Year In Review: Highlights Of 2022 At Texas A&M
The New 20-Acre Aggie Park Opened In The Heart Of Campus
The new “outdoor student center” opened Sept. 4 with a dedication ceremony where President M. Katherine Banks said the addition is sure to become a key destination for current students, former students and visitors. Formerly known as Spence Park, the space across from Kyle Field was transformed over the course of two years.
Along With Aggie Park, There Were Several More New Additions To Campus
The latest sweet spot to open on campus is the Debbie ’74 and Kent ’72 Moore Family Creamery, located at Aggie Park. The creamery serves up classic Blue Bell flavors, as well as other frozen treats.
The Southside Recreation Center, located across from the Commons Residence Halls near the intersection of Bizzell Street and Mosher Lane, was added to the growing number of recreational facilities on campus. With the addition of the new 63,500-square-foot building, people now have access to a rec facility on campus within a five- to 10-minute walk of most academic and residence buildings.
At the beginning of the year the West Campus Food Hall opened its doors. The two-story building has several retail dining options, and seating and study areas throughout.
Texas A&M Achieved Federal Designation As A Hispanic Serving Institution
The designation by the U.S. Department of Education provides access to additional funding to improve enrollment and graduation rates among Hispanic students. To be eligible for the designation, at least 25 percent of an institution’s undergraduate enrollment must be Hispanic-identifying. Timothy P. Scott, vice provost for student success, said at the time that the designation was indicative of the university’s dedication to serving all citizens of Texas.
Brig. Gen. Patrick R. Michaelis Was Named The Corps Of Cadets’ 46th Commandant
Michaelis, a 1993 graduate, started Oct. 1 as the commandant of the Corps of Cadets, which is the largest uniformed student body in the country outside of the military academies. He most recently served as commanding general at the U.S. Army Training Center & Fort Jackson, South Carolina.
Texas A&M Announced The “March To 3,000” Campaign
The Corps, which is the university’s oldest student organization, had 2,143 members as of fall 2021. The effort to grow the Corps to 3,000 members was announced in April. To grow membership, the university has funded two scholarships, and recruitment and retention strategies are under evaluation.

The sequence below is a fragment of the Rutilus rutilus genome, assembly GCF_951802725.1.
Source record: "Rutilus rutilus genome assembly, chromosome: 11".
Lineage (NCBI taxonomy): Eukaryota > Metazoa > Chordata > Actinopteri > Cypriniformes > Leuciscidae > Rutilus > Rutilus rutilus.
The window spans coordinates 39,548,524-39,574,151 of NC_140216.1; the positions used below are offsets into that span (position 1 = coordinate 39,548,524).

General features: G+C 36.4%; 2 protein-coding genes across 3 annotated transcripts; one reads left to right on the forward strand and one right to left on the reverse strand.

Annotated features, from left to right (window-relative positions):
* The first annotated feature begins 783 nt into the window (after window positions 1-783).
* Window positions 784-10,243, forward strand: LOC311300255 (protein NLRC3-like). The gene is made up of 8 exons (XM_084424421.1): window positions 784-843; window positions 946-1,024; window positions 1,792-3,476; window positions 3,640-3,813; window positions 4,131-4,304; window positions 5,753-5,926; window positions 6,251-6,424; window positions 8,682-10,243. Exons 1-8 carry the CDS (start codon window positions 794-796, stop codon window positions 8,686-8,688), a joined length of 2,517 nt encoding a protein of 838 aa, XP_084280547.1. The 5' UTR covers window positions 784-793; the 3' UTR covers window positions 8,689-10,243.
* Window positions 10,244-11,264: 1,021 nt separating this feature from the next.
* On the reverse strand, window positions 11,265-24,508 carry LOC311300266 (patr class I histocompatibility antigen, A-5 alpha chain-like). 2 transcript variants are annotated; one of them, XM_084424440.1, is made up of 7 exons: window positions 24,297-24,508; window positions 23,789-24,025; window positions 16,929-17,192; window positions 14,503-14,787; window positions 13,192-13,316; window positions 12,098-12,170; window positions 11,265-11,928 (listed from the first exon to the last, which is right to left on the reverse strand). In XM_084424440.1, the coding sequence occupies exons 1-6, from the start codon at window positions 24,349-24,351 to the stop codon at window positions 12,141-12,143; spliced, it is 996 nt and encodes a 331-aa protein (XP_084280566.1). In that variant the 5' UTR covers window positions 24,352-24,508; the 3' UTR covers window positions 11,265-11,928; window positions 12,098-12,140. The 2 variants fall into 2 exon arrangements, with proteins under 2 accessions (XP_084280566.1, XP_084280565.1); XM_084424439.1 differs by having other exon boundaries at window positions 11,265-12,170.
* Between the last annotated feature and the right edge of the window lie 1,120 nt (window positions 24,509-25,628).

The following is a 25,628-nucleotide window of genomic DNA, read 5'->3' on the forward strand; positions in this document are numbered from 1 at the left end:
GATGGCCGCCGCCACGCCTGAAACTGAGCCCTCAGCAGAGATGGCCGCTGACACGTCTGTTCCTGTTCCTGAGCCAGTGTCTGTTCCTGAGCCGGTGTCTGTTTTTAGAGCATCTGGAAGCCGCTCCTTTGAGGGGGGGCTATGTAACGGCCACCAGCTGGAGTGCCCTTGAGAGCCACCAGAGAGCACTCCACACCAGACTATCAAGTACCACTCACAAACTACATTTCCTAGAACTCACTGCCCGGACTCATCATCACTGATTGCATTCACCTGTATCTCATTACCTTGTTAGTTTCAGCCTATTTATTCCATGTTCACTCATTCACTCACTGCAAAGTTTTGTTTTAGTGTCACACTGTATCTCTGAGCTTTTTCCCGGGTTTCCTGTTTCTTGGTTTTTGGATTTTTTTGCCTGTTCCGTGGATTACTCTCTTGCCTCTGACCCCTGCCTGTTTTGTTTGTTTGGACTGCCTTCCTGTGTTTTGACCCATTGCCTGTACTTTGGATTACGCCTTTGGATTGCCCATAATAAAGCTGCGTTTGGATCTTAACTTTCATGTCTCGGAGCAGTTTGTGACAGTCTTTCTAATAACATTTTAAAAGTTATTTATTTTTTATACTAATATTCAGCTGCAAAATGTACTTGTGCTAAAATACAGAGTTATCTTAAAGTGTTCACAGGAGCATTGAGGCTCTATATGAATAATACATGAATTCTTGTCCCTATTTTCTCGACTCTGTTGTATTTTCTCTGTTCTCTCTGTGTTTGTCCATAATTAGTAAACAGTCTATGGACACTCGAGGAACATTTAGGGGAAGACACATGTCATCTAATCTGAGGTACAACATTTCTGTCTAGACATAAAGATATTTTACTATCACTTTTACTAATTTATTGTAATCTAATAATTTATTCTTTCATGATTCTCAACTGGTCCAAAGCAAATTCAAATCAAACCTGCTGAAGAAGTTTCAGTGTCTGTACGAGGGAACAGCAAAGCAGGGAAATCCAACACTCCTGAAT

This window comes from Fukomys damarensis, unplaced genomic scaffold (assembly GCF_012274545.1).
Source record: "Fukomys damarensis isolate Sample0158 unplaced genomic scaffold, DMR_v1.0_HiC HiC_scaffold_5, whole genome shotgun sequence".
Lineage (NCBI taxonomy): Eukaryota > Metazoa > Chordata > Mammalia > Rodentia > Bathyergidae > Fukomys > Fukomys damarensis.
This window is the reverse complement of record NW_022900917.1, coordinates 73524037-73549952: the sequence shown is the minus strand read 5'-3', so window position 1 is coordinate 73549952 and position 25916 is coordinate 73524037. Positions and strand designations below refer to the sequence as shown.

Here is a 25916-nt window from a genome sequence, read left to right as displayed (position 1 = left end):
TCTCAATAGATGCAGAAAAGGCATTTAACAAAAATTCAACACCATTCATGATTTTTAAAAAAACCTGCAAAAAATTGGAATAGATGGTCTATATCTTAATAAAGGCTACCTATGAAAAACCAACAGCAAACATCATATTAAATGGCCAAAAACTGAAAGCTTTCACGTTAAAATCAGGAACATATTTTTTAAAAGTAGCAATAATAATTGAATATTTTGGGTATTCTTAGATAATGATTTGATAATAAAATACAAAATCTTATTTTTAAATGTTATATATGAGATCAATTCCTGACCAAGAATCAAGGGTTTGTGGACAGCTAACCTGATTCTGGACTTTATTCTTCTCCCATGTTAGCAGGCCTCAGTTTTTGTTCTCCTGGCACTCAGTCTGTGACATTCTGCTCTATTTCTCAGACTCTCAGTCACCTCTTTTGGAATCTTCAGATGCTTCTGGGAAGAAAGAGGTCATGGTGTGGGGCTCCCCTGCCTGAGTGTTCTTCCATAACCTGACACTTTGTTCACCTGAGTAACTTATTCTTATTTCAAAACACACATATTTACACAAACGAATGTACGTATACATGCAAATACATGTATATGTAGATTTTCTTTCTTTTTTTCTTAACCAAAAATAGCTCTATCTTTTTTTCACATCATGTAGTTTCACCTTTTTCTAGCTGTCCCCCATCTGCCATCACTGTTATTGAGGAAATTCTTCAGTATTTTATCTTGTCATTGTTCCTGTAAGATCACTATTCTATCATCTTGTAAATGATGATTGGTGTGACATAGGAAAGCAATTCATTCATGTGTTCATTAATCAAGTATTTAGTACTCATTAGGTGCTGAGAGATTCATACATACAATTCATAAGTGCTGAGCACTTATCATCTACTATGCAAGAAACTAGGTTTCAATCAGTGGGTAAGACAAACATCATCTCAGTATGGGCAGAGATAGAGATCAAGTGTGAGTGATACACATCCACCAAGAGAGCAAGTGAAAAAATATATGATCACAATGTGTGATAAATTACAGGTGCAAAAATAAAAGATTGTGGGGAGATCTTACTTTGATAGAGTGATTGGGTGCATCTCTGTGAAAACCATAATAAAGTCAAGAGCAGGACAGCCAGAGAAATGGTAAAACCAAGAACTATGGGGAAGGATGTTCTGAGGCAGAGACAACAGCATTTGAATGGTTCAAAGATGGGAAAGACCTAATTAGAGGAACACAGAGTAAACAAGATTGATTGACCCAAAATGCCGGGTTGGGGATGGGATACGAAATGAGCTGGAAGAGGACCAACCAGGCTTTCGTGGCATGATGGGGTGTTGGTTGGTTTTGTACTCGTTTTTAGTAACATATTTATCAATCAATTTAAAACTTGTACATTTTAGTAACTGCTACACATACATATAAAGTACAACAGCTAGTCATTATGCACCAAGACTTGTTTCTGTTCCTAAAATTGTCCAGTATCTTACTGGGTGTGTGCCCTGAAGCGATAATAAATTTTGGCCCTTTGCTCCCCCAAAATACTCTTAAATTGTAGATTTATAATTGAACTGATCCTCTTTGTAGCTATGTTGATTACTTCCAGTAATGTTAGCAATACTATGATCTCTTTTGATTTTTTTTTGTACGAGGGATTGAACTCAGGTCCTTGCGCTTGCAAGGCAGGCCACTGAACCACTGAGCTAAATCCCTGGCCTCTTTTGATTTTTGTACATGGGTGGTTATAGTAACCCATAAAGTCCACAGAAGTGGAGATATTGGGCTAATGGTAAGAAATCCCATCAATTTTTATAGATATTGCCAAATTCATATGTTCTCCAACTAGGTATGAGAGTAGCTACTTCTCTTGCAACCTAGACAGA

Texas A&M Celebrated The 50th Anniversary Of Title IX
The landmark piece of legislation that made all forms of sex discrimination illegal in federally funded educational programs and activities turned 50 in 2022. Texas A&M opened as an all-male military college 146 years ago. Due to Title IX and the strides made by courageous Aggies, as of this fall, nearly 47 percent of the university’s students are female, and women’s sports teams have secured national championships.
The Bush School Turned 25
The Bush School of Government and Public Service was founded in 1997 on Texas A&M’s College Station campus under the 41st president’s philosophy that public service is a noble calling. The school is celebrating its 25th anniversary throughout the 2022-23 academic year with a series of programs and events.
Texas A&M Launched A New College And A New School
Two new major academic units were created out the university’s administrative reorganization: the College of Arts and Sciences and the School of Performance, Visualization and Fine Arts (PVFA).
The College of Arts and Sciences brings together three key former colleges – Geosciences, Liberal Arts and Science – as well as University Studies and the biomedical sciences undergraduate degree program previously housed within the School of Veterinary Medicine and Biomedical Sciences.
PVFA is now the home of the Dance Science, Performance Studies and Visualization programs. Students will gain the skills and theoretical frameworks needed to become leaders in the fine arts world.
The Creator Of Buc-ee’s Donated $50 Million For A New Academic Center
In June the university announced former student Arch “Beaver” Aplin III’s gift for an academic center on the Texas A&M campus that will serve as an immersive learning laboratory for students. The Aplin Center is envisioned to house programs in hospitality, retail studies and food product development, as well as degree programs in viticulture, fermentation processes, coffee and food science. With a prime location across the street from the Texas A&M Hotel and Conference Center, Aplin said he hopes the center will be a “go-to gathering place” on campus.